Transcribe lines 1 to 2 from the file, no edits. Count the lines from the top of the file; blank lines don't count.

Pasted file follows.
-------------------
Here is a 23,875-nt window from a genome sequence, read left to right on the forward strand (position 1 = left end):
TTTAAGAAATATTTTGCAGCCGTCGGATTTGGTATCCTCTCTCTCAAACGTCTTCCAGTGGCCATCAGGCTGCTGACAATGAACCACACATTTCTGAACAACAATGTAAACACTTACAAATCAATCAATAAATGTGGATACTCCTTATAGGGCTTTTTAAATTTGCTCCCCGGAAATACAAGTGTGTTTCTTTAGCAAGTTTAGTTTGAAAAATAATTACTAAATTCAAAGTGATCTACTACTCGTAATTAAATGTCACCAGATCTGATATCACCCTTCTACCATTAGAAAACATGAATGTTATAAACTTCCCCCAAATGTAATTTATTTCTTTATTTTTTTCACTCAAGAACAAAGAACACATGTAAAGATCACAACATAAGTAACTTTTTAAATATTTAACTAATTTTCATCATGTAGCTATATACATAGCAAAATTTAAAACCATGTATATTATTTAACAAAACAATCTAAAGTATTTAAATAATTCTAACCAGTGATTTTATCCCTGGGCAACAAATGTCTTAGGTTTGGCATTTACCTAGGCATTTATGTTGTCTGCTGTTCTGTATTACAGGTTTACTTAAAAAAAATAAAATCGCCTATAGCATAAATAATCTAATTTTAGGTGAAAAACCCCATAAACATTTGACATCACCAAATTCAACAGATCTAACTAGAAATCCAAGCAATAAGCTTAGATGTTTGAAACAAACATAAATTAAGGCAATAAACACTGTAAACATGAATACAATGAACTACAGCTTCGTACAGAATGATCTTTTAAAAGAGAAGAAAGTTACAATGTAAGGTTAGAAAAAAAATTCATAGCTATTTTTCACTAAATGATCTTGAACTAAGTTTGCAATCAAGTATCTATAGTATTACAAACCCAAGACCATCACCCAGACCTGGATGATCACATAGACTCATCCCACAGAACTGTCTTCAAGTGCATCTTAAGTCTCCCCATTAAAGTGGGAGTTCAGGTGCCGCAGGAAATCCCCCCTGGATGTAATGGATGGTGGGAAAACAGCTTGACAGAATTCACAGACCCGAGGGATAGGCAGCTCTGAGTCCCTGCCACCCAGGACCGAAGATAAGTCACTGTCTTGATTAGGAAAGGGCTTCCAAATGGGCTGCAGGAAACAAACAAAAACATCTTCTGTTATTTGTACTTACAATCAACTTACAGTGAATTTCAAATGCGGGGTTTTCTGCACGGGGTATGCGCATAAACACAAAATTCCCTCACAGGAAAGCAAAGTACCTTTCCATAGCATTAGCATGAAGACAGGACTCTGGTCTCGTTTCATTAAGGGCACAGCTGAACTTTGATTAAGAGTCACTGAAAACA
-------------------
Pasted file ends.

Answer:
Here is a 23,875-nt window from a genome sequence, read left to right on the forward strand (position 1 = left end):
TTTAAGAAATATTTTGCAGCCGTCGGATTTGGTATCCTCTCTCTCAAACGTCTTCCAGTGGCCATCAGGCTGCTGACAATGAACCACACATTTCTGAACAACAATGTAAACACTTACAAATCAATCAATAAATGTGGATACTCCTTATAGGGCTTTTTAAATTTGCTCCCCGGAAATACAAGTGTGTTTCTTTAGCAAGTTTAGTTTGAAAAATAATTACTAAATTCAAAGTGATCTACTACTCGTAATTAAATGTCACCAGATCTGATATCACCCTTCTACCATTAGAAAACATGAATGTTATAAACTTCCCCCAAATGTAATTTATTTCTTTATTTTTTTCACTCAAGAACAAAGAACACATGTAAAGATCACAACATAAGTAACTTTTTAAATATTTAACTAATTTTCATCATGTAGCTATATACATAGCAAAATTTAAAACCATGTATATTATTTAACAAAACAATCTAAAGTATTTAAATAATTCTAACCAGTGATTTTATCCCTGGGCAACAAATGTCTTAGGTTTGGCATTTACCTAGGCATTTATGTTGTCTGCTGTTCTGTATTACAGGTTTACTTAAAAAAAATAAAATCGCCTATAGCATAAATAATCTAATTTTAGGTGAAAAACCCCATAAACATTTGACATCACCAAATTCAACAGATCTAACTAGAAATCCAAGCAATAAGCTTAGATGTTTGAAACAAACATAAATTAAGGCAATAAACACTGTAAACATGAATACAATGAACTACAGCTTCGTACAGAATGATCTTTTAAAAGAGAAGAAAGTTACAATGTAAGGTTAGAAAAAAAATTCATAGCTATTTTTCACTAAATGATCTTGAACTAAGTTTGCAATCAAGTATCTATAGTATTACAAACCCAAGACCATCACCCAGACCTGGATGATCACATAGACTCATCCCACAGAACTGTCTTCAAGTGCATCTTAAGTCTCCCCATTAAAGTGGGAGTTCAGGTGCCGCAGGAAATCCCCCCTGGATGTAATGGATGGTGGGAAAACAGCTTGACAGAATTCACAGACCCGAGGGATAGGCAGCTCTGAGTCCCTGCCACCCAGGACCGAAGATAAGTCACTGTCTTGATTAGGAAAGGGCTTCCAAATGGGCTGCAGGAAACAAACAAAAACATCTTCTGTTATTTGTACTTACAATCAACTTACAGTGAATTTCAAATGCGGGGTTTTCTGCACGGGGTATGCGCATAAACACAAAATTCCCTCACAGGAAAGCAAAGTACCTTTCCATAGCATTAGCATGAAGACAGGACTCTGGTCTCGTTTCATTAAGGGCACAGCTGAACTTTGATTAAGAGTCACTGAAAACA